Constitution of Crimea

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Constitution of Crimea
Ratified October 21, 1998 (Crimea)
December 23, 1998 (Ukraine)
Purpose Establishing Crimean status within Ukraine
Emblem of Crimea.svg
This article is part of a series on the
politics and government of Crimea
See also
Political status of Crimea
Politics of Ukraine
Politics of Russia

The constitution of the Autonomous Republic of Crimea (Ukrainian: Конституція Автономної Республіки Крим; Russian: Конституция Автономной Республики Крым) is the basic law of the Autonomous Republic of Crimea, a republic within southern Ukraine. The constitution establishes the republic's status and authority within Ukraine. It grants Crimea the right to draft a budget and manage its own property.[1]

History[edit]

After a referendum on 20 January 1991, Crimea regained its status as an Autonomous Soviet Socialist Republic.[1] (Since this was months before the Declaration of Independence of Ukraine of 24 August 1991 (by December 1991 internationally recognized[2][3][4][5][6][7][8]) Crimea was at the time part of the Ukrainian SSR which was one of the constituent republics of the Soviet Union.[1][9]) In February 1992 the Crimean parliament transformed Crimea into "Republic of Crimea" and the Ukrainian government offered them more self-government.[1] On 5 May 1992 parliament declared Crimea independent[1] (which was yet to be approved by a referendum to be held 2 August 1992[10]) and passed the first Crimean constitution the same day. On 6 May 1992 the same parliament inserted a new sentence into this constitution that declared that Crimea was part of Ukraine.[10] The Ukrainian parliament convened on May 15, annulled the Crimean declaration of independence and gave the Crimean parliament one week to cancel the referendum.[10][10] In June 1992 the parties reached a compromise and Crimea was given the status of "Autonomous Republic".[1]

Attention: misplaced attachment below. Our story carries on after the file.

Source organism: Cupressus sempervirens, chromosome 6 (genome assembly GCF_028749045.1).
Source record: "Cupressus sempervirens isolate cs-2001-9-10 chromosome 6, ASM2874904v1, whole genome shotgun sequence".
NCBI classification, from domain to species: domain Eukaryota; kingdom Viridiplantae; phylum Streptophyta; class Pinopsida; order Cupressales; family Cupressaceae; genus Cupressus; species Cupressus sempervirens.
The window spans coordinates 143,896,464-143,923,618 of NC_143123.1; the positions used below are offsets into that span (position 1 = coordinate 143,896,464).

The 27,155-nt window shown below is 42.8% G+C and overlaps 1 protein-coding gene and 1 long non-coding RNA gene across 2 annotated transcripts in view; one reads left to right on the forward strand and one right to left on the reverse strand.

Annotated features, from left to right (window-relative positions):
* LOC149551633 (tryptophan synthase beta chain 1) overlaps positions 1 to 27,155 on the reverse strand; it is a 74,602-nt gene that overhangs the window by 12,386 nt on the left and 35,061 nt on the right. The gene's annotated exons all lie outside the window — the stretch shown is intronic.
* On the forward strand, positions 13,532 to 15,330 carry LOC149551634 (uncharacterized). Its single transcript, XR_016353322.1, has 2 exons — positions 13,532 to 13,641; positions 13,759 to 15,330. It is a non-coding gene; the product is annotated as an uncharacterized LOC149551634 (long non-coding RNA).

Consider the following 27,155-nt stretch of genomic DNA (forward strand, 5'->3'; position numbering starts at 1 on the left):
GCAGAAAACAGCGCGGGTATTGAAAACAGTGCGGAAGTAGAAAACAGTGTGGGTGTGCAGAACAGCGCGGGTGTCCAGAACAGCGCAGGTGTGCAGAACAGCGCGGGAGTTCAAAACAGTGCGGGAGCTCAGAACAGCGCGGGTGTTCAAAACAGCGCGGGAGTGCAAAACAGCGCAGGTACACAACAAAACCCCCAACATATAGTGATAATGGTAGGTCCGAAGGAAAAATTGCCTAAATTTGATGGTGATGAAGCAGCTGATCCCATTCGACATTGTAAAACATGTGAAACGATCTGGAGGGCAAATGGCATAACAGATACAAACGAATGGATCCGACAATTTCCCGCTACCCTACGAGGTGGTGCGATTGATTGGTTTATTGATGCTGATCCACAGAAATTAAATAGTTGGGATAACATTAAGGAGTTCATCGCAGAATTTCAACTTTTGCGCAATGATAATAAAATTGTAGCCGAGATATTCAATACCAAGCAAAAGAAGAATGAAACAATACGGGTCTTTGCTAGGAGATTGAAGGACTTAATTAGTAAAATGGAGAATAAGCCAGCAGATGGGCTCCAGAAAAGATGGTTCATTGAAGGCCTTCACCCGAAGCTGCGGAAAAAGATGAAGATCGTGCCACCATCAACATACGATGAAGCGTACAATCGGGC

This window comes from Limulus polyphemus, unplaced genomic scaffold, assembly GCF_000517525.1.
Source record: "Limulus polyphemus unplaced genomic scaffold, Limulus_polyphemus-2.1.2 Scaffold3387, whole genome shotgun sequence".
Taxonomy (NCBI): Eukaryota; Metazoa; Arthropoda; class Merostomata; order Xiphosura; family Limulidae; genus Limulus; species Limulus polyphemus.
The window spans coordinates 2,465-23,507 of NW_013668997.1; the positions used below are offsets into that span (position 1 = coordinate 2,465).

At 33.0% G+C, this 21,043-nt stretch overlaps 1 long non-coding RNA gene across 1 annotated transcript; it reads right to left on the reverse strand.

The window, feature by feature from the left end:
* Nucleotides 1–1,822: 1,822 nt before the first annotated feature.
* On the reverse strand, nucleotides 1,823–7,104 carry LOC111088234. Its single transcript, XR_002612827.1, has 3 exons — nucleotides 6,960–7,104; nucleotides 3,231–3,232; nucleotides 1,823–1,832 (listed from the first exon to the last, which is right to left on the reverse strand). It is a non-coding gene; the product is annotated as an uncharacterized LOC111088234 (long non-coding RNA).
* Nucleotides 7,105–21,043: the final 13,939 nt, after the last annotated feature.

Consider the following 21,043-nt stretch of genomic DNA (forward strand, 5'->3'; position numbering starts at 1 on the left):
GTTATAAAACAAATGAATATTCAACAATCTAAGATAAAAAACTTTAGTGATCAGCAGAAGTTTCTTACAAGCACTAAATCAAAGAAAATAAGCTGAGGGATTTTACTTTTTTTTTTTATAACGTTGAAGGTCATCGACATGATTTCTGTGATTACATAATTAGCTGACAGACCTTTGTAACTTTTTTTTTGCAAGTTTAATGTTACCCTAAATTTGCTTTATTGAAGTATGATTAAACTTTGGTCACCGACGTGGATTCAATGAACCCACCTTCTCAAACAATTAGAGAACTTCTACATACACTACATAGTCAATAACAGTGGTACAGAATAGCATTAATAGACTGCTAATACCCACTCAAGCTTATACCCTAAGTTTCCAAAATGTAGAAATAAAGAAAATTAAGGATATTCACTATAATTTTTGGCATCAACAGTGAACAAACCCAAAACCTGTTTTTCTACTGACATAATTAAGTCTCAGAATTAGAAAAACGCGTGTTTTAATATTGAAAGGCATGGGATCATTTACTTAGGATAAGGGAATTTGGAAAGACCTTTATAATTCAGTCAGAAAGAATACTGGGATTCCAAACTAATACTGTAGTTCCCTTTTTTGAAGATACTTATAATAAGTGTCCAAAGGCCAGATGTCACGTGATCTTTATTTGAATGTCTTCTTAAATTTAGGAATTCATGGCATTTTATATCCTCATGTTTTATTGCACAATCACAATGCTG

In May 1994, the Crimean parliament voted to restore the May 1992 Constitution.[1] In September 1994 President of Crimea Yuriy Meshkov and parliament decided to write a new Constitution.[1] On 17 March 1995 the Verkhovna Rada abolished the May 1992 Constitution (and the post of President of Crimea).[1] From June till September 1995 Ukrainian President Leonid Kuchma governed Crimea under a direct presidential administration decree.[1] In October 1995 the Crimean parliament adopted a new Constitution which was not recognized by the national (Ukrainian) authorities until April 1996 when significant amendments were suggested.[1] A fifth draft law of the October 1995 constitution was ratified on 21 October 1998 at the second session of the Crimean Verkhovna Rada (parliament).[1][11] The Verkhovna Rada confirmed this constitution on 23 December 1998.[11] (Article 135 of the Ukrainian Constitution provides that the Crimean Constitution must be approved by the Ukrainian parliament.[12]) It came/has been in effect (since) 12 January 1999.[1]

Anomalies[edit]

The Crimean parliament has no right of legislative initiative.[13]

References[edit]

  1. ^ a b c d e f g h i j k l m Eastern Europe, Russia and Central Asia 2004, Routledge, 2003, ISBN 1857431871 (page 540)
  2. ^ Ukraine and Russia: The Post-Soviet Transition by Roman Solchanyk, Rowman & Littlefield Publishers, 2000, ISBN 0742510182 (page 100)
  3. ^ Canadian Yearbook of International Law, Vol 30, 1992, University of British Columbia Press, 1993, ISBN 9780774804387 (page 371)
  4. ^ Russia, Ukraine, and the Breakup of the Soviet Union by Roman Szporluk, Hoover Institution Press, 2000, ISBN 0817995420 (page 355)
  5. ^ Russia's Revolution from Above, 1985-2000: Reform, Transition, and Revolution in the Fall of the Soviet Communist Regime by Gordon M. Hahn, Transaction Publishers, 2001, ISBN 0765800497 (page 482)
  6. ^ A Guide to the United States' History of Recognition, Diplomatic, and Consular Relations, by Country, since 1776: Ukraine, Office of the Historian
  7. ^ The Limited Partnership: Building a Russian-Us Security Community by James E. Goodby and Benoit Morel, Oxford University Press, 1993, ISBN 0198291612 (page 48)
  8. ^ Ukrainian Independence, Worldwide News Ukraine
  9. ^ A History of Ukraine: The Land and Its Peoples by Paul Robert Magocsi, University of Toronto Press, 2010, ISBN 1442610212 (page 722/723)
  10. ^ a b c d Russians in the Former Soviet Republics by Pål Kolstø, Indiana University Press, 1995, ISBN 0253329175 (page 194)
  11. ^ a b (Ukrainian) "Мовний" закон Колесніченка-Ківалова нічого не дав Криму "Language" law Kolesnichenko-Kivalov gave Crimea nothing, Ukrayinska Pravda (27 March 2013)
  12. ^ Parliamentary Assembly - Documents - 1999 Session (First part, January 1999) - Volume I, Council of Europe, 25–29 January 1999, ISBN 978-92-871-3957-3 (page 13)
  13. ^ The Crimea wants to protect majority principle, Den (7 October 2003)
    Crimea prepares amendments to Constitution, ForUm (21 January 2013)

External links[edit]